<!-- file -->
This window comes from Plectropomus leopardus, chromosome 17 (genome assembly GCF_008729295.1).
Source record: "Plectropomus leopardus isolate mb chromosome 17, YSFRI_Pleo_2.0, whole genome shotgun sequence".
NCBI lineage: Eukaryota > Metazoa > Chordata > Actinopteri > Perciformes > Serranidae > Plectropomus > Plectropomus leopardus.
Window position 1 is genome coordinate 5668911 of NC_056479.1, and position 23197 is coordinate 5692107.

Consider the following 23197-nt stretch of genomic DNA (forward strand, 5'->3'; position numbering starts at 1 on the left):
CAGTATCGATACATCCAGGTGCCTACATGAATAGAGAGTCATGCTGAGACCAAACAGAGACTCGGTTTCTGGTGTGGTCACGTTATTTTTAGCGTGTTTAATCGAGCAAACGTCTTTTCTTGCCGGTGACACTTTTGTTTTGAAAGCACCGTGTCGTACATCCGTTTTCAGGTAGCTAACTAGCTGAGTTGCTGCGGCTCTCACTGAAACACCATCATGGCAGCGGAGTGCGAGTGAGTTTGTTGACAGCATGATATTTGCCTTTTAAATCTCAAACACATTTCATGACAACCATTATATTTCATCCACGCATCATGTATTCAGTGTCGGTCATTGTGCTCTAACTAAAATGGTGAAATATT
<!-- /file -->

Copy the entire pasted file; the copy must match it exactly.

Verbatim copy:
This window comes from Plectropomus leopardus, chromosome 17 (genome assembly GCF_008729295.1).
Source record: "Plectropomus leopardus isolate mb chromosome 17, YSFRI_Pleo_2.0, whole genome shotgun sequence".
NCBI lineage: Eukaryota > Metazoa > Chordata > Actinopteri > Perciformes > Serranidae > Plectropomus > Plectropomus leopardus.
Window position 1 is genome coordinate 5668911 of NC_056479.1, and position 23197 is coordinate 5692107.

Consider the following 23197-nt stretch of genomic DNA (forward strand, 5'->3'; position numbering starts at 1 on the left):
CAGTATCGATACATCCAGGTGCCTACATGAATAGAGAGTCATGCTGAGACCAAACAGAGACTCGGTTTCTGGTGTGGTCACGTTATTTTTAGCGTGTTTAATCGAGCAAACGTCTTTTCTTGCCGGTGACACTTTTGTTTTGAAAGCACCGTGTCGTACATCCGTTTTCAGGTAGCTAACTAGCTGAGTTGCTGCGGCTCTCACTGAAACACCATCATGGCAGCGGAGTGCGAGTGAGTTTGTTGACAGCATGATATTTGCCTTTTAAATCTCAAACACATTTCATGACAACCATTATATTTCATCCACGCATCATGTATTCAGTGTCGGTCATTGTGCTCTAACTAAAATGGTGAAATATT